03 November 2014
Cancer Council SA has welcomed an increase in calls to its Quitline service following the State Government’s reinstatement of funding for critical advertising encouraging South Australians to quit smoking.
The State Government announced earlier this year the reinstatement of anti-tobacco advertising from mid-year (after it was cut 12 months earlier) following a drop in people seeking support through the Quitline and an increase in the state’s smoking rate.
While the Quitline saw a gradual decline in the number of people seeking support throughout the 12 month absence of anti-tobacco advertising, data from the first three months of advertising is far more promising.
There has been a 23 per cent increase in calls since the re-introduction of the advertising, compared to when the advertising was off-air.
The advertising also coincided with a 40 per cent increase in first-time callers seeking support to quit.
The Quitline was receiving an average of 155 calls per week prior to the advertising coming back on air and it is anticipated that calls will soon be closer to the 235 average calls per week that were received last year when the advertising was last on air.
Cancer Council SA Chief Executive, Professor Brenda Wilson, said that media campaigns had played a significant role in reducing the State’s smoking rate over the past decade and it was essential for this funding to continue.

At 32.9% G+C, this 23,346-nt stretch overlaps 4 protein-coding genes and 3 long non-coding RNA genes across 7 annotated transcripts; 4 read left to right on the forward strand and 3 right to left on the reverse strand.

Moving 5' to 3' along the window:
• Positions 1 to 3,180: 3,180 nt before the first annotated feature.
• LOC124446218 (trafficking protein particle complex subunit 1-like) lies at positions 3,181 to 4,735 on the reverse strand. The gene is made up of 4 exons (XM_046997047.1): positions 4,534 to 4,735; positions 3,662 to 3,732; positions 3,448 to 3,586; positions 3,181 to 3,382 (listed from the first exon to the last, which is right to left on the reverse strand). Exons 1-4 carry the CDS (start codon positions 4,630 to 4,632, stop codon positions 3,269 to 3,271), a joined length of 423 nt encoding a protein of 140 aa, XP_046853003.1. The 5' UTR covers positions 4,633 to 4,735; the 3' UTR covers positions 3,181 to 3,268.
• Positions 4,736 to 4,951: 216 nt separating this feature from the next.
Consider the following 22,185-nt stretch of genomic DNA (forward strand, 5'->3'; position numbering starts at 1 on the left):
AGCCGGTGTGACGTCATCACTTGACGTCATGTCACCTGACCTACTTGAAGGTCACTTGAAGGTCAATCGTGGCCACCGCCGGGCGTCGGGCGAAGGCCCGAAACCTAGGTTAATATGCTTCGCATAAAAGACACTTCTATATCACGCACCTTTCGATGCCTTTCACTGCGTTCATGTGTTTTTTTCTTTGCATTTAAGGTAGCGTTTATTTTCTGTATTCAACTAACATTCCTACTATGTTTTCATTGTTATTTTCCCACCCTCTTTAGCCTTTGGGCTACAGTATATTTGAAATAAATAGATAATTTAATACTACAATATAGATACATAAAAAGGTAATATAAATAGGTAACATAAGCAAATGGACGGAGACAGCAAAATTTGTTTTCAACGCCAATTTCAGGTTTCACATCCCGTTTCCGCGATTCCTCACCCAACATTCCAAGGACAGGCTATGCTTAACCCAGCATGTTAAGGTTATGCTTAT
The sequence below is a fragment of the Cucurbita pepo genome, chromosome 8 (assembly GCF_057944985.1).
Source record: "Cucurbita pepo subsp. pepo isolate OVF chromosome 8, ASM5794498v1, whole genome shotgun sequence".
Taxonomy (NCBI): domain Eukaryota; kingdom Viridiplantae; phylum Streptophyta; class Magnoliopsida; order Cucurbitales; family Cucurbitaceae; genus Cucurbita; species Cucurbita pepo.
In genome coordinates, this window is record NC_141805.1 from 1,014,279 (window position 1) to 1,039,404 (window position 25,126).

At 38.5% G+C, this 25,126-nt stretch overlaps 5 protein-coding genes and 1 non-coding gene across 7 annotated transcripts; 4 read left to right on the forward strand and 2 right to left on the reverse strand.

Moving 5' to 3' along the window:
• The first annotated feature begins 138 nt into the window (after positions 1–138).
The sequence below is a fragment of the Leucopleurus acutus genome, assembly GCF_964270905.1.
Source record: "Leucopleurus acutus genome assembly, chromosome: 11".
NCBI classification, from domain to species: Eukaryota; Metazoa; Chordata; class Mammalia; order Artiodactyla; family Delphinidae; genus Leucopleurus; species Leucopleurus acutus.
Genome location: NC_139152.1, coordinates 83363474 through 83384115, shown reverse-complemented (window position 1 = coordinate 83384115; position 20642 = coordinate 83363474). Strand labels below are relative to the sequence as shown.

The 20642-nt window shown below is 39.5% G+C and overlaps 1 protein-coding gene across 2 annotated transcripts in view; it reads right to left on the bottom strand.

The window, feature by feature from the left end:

“We welcomed the State Government’s decision to reinstate the funding for anti-tobacco media campaigns and we have already seen a positive impact since advertising has been back on air,” Professor Wilson said.
“In the absence of advertising, the Quitline had seen a decrease in the number of people seeking support and we have no doubt this drop would have been reflected in other measures people take to give up smoking.
“It is vital for smokers, and the wider public, to be reminded regularly of the deadly consequences of tobacco use as well as inhaling second smoke. It is also critical to promote the support available for people wanting and trying to quit.
“The evidence tells us that anti-smoking mass media is the most cost effective way of driving down the smoking rates. The adverts encourage smokers to quit; support recent quitters to remain quit and discourages the uptake of smoking.
“Tobacco control media campaigns have been a key driver in reducing smoking rates across the State from 23.6% in 2003 to 16.7% in 2012, and it is no coincidence that rates have increased since advertising ceased mid 2013.
“Tobacco kills around 20 South Australians every week, outweighing total deaths from alcohol and other drugs combined, and tobacco use is estimated to cost South Australia 57,275 hospital bed days annually with a cost to the health system of $24 million.”
With the New Year fast approaching, Cancer Council SA encourages those thinking about quitting as a New Year’s resolution to contact Quitline and start planning to make a change. With the support of Quitline, people can double their chances of quitting.
Anyone wanting support to quit smoking should call the Quitline on 13 78 48 or visit www.cancersa.org.au/quitline